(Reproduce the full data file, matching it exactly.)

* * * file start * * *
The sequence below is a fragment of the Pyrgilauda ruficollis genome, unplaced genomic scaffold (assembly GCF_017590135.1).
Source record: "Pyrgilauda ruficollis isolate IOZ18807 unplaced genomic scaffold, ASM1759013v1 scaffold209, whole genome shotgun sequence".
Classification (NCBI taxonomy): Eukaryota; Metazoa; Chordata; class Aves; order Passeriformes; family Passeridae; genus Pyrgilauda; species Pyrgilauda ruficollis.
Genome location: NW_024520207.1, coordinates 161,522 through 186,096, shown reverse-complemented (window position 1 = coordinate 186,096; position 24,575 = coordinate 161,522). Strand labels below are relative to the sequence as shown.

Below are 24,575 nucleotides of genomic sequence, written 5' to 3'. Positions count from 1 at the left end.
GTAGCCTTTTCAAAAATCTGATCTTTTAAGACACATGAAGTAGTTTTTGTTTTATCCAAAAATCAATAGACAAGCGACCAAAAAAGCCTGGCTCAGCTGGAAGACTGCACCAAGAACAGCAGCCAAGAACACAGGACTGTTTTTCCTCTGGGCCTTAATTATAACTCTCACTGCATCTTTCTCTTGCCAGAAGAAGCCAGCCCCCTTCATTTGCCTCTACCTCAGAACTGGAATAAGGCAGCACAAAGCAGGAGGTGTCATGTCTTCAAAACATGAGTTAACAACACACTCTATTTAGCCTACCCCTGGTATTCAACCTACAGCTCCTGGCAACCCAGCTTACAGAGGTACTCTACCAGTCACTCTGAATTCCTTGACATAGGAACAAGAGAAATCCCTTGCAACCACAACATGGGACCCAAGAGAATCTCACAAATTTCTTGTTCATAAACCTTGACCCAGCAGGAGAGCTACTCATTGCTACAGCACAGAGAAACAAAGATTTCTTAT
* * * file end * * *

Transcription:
The sequence below is a fragment of the Pyrgilauda ruficollis genome, unplaced genomic scaffold (assembly GCF_017590135.1).
Source record: "Pyrgilauda ruficollis isolate IOZ18807 unplaced genomic scaffold, ASM1759013v1 scaffold209, whole genome shotgun sequence".
Classification (NCBI taxonomy): Eukaryota; Metazoa; Chordata; class Aves; order Passeriformes; family Passeridae; genus Pyrgilauda; species Pyrgilauda ruficollis.
Genome location: NW_024520207.1, coordinates 161,522 through 186,096, shown reverse-complemented (window position 1 = coordinate 186,096; position 24,575 = coordinate 161,522). Strand labels below are relative to the sequence as shown.

Below are 24,575 nucleotides of genomic sequence, written 5' to 3'. Positions count from 1 at the left end.
GTAGCCTTTTCAAAAATCTGATCTTTTAAGACACATGAAGTAGTTTTTGTTTTATCCAAAAATCAATAGACAAGCGACCAAAAAAGCCTGGCTCAGCTGGAAGACTGCACCAAGAACAGCAGCCAAGAACACAGGACTGTTTTTCCTCTGGGCCTTAATTATAACTCTCACTGCATCTTTCTCTTGCCAGAAGAAGCCAGCCCCCTTCATTTGCCTCTACCTCAGAACTGGAATAAGGCAGCACAAAGCAGGAGGTGTCATGTCTTCAAAACATGAGTTAACAACACACTCTATTTAGCCTACCCCTGGTATTCAACCTACAGCTCCTGGCAACCCAGCTTACAGAGGTACTCTACCAGTCACTCTGAATTCCTTGACATAGGAACAAGAGAAATCCCTTGCAACCACAACATGGGACCCAAGAGAATCTCACAAATTTCTTGTTCATAAACCTTGACCCAGCAGGAGAGCTACTCATTGCTACAGCACAGAGAAACAAAGATTTCTTAT